Former Scotland internationalist Doddie Weir spoke for the first time this week about being diagnosed with Motor Neurone Disease in a poignant interview with BBC Scotland.
The lock forward was born in Edinburgh but grew up in the Border town of Melrose, where he played most of his club rugby before heading south to play for Newcastle.
Since the end of his playing days, Weir has been an omnipresent figure in public speaking events and television punditry and won many a friend across the world for his flamboyant – and now trademark – tartan suit, which he proudly paraded wherever he went.
The ex-British and Irish Lion, who won 61 caps for his country and played a pivotal part in his side’s run to the quarter finals in the 1995 World Cup, was diagnosed with MND in June.
Upon his recent announcement, Weir said: ”Over the past few months, a number of friends and family have raised concerns surrounding my health. I think then, that on the day set to help raise awareness of the condition, I should confirm that I too have Motor Neuron Disease.
“I should like to take this opportunity to thank the National Health Service in recognising then diagnosing this, as yet, incurable disease.”
This week he spoke with John Beattie, another former Scotland international, in a hugely emotional segment on BBC Scotland. He spoke of his fears for the future in dealing with the as yet, incurable disease, as well as being able to raise his children Hamish, Angus John and Ben.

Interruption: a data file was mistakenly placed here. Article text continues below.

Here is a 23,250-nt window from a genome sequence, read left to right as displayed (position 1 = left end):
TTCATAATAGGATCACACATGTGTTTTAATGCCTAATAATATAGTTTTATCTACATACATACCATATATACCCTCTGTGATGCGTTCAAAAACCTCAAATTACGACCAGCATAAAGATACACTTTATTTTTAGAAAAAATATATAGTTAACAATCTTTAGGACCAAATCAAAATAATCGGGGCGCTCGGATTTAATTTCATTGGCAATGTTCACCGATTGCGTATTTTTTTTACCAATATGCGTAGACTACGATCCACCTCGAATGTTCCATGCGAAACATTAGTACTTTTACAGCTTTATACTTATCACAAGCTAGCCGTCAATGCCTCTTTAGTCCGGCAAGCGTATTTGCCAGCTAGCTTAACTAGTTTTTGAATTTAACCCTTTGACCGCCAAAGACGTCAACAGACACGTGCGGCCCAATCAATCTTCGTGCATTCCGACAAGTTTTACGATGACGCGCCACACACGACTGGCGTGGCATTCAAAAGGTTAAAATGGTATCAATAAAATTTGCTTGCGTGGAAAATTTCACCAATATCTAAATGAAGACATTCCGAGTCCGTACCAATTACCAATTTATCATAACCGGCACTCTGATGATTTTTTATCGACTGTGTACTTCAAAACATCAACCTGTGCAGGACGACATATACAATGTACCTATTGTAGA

Speaking to the BBC, Weir said: “Any parent is worried about the future with their kids. I’ve got three young boys of 16, 15 and 13 – and you always want to grow up with them if you can – and that is the worry.”
Earlier this year, former South African Captain Joost van der Westhuizen died from MND after battling the disease for years. With the help of the J9 Foundation, money was raised to help fund research to develop cures for the ailment.
Weir is following this example by creating his own Foundation (My Name’5 Doddie), set up to help raise funds for research and also provide grants to those afflicted by MND.
He said: “Ultimately it’s down to funding – it’s all down to a bit of money. I think that’s what lapsed before because there’s not that many people with the condition and the drug companies I think, don’t want to be bothered with it.”
MND is a generative disease which affects muscles and damages the nerves. A cure is yet to be found and researchers have suggested that repetitive concussions/head injuries – like those sustained in rugby – can increase the chances of developing the disease.
You can donate to the My Name’5 Doddie MND fund here: www.doddieweir5trust.co.uk/donate
— BBC Scotland News (@BBCScotlandNews) 29 août 2017
credit: bbc scotland